Opening the school has been a great lesson in internalizing these PBL lessons and an opportunity to deeply practice what I preach. One of the biggest obstacles I faced during the school’s first admission season was that the school lacked a location. The journey to finding one was long and often arduous. Persisting through the uncertainty of not knowing where the school would be at a time when parents and students needed that information was very difficult. And it wasn’t just parents and students who deserved that information. “Where will the school be?” was the first question anyone asked about the school. I wanted to talk about the exciting model the school was bringing to Jewish education, but everyone else wanted to discuss where we would be.

Step Six: Have faith because ...

When I was up late riddled with uncertainty, doubt, fear and insecurity, I remembered Ruth and Abraham, and that gave me the strength to continue. I would wake in the morning, read another article that continued to build my knowledge base, work on curriculum and continue to reach out to contacts about location. When one of my board members told me, “You need to call any and every place in Bergen County that’s zoned for a school,” I thought, Well, I emailed the JCC awhile ago. Maybe I’ll try again.

It turns out, that was the right thing to do. By the time we reached out to the JCC a second time, the leadership team there had heard of our school and what we were trying to accomplish. Our educational vision matched their organizational one, and we were able to make a match that excited both of us.

In fact, being at a JCC has opened up possibilities for The Idea School that we only could have dreamed of. The JCC in Tenafly has an acclaimed music school; an art studio; gardens run by GrowTorah, a Jewish farming organization; a gym with numerous classes; a pool, track and tennis courts, and more. There are programs for adult seniors and people with special needs in the building, as well as a Reggio Emilia-based preschool and a Hebrew learning program. The facility also abuts a state park, so connecting with nature, one of the school’s goals, will be easy. Being in an established facility also means that we won’t be taxing the community with another building, and so the location also has become a way for us to stay true to our institutional goal of being financially sustainable and sound.

In short, when my board and I partnered with the JCC, we felt like we had won the lottery, and in retrospect, it seemed like the path to the school’s location had been leading all along to Tenafly. What we learned from the search to find the right place is that persistence and faith are key.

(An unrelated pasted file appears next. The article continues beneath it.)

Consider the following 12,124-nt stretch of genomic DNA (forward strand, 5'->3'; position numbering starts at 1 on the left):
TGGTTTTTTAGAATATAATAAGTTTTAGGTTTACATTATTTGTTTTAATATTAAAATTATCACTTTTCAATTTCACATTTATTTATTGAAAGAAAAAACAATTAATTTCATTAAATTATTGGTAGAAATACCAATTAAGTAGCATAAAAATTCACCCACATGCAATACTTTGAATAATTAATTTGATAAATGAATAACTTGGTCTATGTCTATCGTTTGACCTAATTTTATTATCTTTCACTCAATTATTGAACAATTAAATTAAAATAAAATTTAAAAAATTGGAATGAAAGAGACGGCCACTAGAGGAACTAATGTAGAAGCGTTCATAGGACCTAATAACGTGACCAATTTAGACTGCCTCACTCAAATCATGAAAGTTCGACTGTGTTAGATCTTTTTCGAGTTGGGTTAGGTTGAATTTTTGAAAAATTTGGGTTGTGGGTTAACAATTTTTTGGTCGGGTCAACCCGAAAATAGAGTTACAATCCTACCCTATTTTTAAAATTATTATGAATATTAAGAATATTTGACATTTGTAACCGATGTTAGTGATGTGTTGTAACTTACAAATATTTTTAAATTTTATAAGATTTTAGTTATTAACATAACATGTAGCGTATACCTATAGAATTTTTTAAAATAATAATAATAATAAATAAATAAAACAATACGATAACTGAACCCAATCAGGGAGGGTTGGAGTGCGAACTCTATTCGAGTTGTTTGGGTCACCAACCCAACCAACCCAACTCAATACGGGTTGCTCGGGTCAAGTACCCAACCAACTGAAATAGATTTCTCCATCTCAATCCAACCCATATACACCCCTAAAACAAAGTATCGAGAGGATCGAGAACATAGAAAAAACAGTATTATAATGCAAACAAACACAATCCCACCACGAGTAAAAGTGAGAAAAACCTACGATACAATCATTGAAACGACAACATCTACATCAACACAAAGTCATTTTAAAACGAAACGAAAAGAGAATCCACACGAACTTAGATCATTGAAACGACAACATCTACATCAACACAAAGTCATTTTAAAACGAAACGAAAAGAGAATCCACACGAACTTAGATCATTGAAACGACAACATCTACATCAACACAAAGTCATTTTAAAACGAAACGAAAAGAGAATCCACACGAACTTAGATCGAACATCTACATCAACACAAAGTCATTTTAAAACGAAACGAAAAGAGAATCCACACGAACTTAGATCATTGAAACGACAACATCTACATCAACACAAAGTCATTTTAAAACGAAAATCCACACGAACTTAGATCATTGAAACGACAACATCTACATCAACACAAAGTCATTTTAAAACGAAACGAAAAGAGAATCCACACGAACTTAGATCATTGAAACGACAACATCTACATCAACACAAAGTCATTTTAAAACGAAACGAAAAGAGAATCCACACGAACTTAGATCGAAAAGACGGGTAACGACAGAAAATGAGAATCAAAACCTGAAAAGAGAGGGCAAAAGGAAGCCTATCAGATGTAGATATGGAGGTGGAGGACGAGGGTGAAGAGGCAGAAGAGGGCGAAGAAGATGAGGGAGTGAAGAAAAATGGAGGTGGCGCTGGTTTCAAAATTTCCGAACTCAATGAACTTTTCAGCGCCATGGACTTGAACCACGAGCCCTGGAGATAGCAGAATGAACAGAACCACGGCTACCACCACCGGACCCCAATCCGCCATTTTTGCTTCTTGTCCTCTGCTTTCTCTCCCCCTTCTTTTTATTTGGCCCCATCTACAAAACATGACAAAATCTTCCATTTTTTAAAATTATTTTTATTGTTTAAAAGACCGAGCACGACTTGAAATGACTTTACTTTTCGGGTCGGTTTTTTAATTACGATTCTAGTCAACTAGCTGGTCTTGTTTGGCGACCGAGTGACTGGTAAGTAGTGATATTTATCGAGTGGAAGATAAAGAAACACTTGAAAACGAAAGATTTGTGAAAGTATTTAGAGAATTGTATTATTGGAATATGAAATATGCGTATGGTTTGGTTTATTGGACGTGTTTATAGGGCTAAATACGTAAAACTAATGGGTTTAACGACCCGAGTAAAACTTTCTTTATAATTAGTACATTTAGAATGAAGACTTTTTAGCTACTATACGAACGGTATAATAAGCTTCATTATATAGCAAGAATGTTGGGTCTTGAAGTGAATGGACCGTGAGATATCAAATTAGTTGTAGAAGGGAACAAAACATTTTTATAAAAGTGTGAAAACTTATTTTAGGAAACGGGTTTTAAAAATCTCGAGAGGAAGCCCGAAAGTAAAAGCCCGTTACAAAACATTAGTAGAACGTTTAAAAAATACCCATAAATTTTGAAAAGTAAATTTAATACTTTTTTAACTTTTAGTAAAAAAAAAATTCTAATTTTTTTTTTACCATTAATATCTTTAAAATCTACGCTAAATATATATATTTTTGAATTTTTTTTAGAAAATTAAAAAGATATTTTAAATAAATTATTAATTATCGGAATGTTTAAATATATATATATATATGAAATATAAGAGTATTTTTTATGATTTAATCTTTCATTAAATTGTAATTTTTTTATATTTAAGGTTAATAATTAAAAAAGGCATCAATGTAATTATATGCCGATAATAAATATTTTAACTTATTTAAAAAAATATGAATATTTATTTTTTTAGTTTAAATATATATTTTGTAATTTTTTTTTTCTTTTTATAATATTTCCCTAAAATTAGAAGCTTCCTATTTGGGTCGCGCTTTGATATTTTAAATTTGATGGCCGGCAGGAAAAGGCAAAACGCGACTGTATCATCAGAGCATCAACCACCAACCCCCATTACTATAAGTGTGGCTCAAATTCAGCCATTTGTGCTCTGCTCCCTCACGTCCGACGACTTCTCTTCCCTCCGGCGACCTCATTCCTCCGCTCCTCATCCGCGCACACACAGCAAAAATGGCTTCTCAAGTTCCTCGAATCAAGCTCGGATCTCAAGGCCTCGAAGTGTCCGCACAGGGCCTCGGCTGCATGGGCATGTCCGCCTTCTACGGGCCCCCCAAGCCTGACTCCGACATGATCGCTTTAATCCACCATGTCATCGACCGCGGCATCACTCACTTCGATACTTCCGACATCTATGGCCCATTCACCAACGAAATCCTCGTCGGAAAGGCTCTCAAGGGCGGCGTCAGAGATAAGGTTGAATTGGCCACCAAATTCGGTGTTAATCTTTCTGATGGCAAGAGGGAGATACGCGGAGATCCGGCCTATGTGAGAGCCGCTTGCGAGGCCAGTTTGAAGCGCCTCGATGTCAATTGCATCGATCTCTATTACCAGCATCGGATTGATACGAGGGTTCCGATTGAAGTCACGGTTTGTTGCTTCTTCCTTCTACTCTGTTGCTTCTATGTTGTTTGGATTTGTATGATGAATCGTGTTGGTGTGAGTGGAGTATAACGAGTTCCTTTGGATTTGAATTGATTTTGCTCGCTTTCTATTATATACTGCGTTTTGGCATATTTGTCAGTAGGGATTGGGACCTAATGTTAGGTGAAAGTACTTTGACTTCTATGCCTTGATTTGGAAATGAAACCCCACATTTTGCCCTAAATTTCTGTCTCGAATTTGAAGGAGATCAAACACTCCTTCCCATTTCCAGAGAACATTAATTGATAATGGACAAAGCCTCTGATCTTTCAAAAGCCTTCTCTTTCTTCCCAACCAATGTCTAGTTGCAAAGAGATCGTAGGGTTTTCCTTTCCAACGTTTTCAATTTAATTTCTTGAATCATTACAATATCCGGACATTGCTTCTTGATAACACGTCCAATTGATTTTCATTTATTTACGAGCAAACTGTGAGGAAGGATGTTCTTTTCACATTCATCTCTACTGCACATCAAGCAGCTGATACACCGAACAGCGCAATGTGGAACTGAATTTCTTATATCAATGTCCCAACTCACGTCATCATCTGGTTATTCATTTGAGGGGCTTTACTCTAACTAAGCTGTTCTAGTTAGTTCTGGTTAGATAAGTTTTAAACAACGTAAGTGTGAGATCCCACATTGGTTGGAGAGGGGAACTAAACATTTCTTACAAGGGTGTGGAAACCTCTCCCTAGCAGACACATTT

Step Seven: ... you’re not alone

It might seem as if embarking on a new path is work you do alone, but looking back at each step of the process, you can see that that wasn’t the case. When I first saw the video about High Tech High, I was at a school where I had started a PBL program, and one of my students told me, “You should start a high school.” I remember saying, “No. No, I can’t do that.” But even then, the seed of the idea was planted, and at the same time I was saying “no” and thinking “that’s crazy,” I was also thinking, Hmm. What if? And when I think back on that day, I remember being in a room surrounded by students who were recognizing the value and importance of what we were doing educationally. In fact, a parent of one of those students reached out as soon as he heard we were opening the school, asking us how he could help, joining the board, attending our many events and making us institutionally sound.

I started the I.D.E.A. Schools Network, the professional development arm of The Idea School and now called The Idea Institute, with a partner who has become a close friend, and the Network connected me with other educators and Jewish innovators passionate about changing education and communities and “woke” to the reasons why we need to do so.

Our various parlor meetings yielded additional board members and ambassadors from the community who have become staunch supporters. Gathering parental advocates is crucial to the success of any new initiative we try in our schools, and I don’t think we spend enough time explaining to our parents the why behind the changes we’re making and showing them the benefits of those innovations. This is definitely an area our schools and institutions need to focus on more as we grow and develop.